“You can make it if you try, push a little harder, think a little deeper.” –Sly Stone

You see it time and time again, behind every success story is a tale of hard knocks that threatened to terminate that success. And whatever the challenges happen to be, they are often accompanied by persistent negative thoughts and feelings of dread, which have the potential to impede anyone from taking risks, achieving goals, and growing as a person.

The Help’s Voila Davis endured abject poverty as a child, but still achieved tremendous success. She is the youngest of six children; her mother was a maid and her father a factory worker. Ironically, her impoverishment helped to inform the actors’ breakout role, and establish her as a Hollywood heavyweight. She describes the hardship of starting out as an unknown actress, “I did a one-woman show where there was one woman in the audience, I’ve been attacked by dogs while performing, I’ve done it all. But when you fall in love with something, you understand the commitment to it. With commitment comes the knowledge that it is the journey you’re in it for. And the journey isn’t always going to be nice and smooth.” 

Goldie Hawn never let self-doubt stop her. “I always had self-doubt. I wasn’t good enough; I wasn’t smart enough. I didn’t think I’d make it.” Not only did she make it, she managed to pass on that dogged determination and powerful Hollywood lineage to her daughter, Kate–a Hollywood mogul in her own right.

Pushing yourself can also be about pushing through a bad performance. Nobody’s perfect, and everyone has a bad day. Christopher Walken has said, “When you’re onstage and you know you’re bombing, that’s very, very scary. Because you know you gotta keep going – you’re bombing, but you can’t stop. And you know that half an hour from now, you’re still gonna be bombing. It takes a thick skin.” From this perspective, it could be argued bad performances are actually necessary before one can create genuine performances.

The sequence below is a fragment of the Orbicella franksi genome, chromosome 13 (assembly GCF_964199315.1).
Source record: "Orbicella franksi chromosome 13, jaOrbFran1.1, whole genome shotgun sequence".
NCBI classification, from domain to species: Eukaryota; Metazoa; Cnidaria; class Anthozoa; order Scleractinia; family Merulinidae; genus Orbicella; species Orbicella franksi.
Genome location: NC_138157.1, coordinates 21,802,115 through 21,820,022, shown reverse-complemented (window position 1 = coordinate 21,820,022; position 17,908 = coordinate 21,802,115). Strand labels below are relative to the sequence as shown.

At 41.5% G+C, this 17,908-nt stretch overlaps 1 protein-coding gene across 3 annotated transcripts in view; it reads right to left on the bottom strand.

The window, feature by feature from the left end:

And sometimes one’s obstacles are about pushing through the dark times. On 60 Minutes, Angelina Jolie recently spoke of pushing through heavy, darker times of self-destructive behavior. “I didn’t die young. So I’m very lucky.” When speaking about her swtich from acting to directing, she commented, “I mean, I think what’s risky is living your life and never trying for anything, and never doing something brave and never getting yourself scared.”

So, challenge yourself not to believe everything you think. Only you are in control of your thoughts and what you do. Learning to control how you think is one of the most important lessons life can teach you, as it strengthens your determination and helps you move toward your goals.

How are you overcoming the obstacles you face in your acting career?

 

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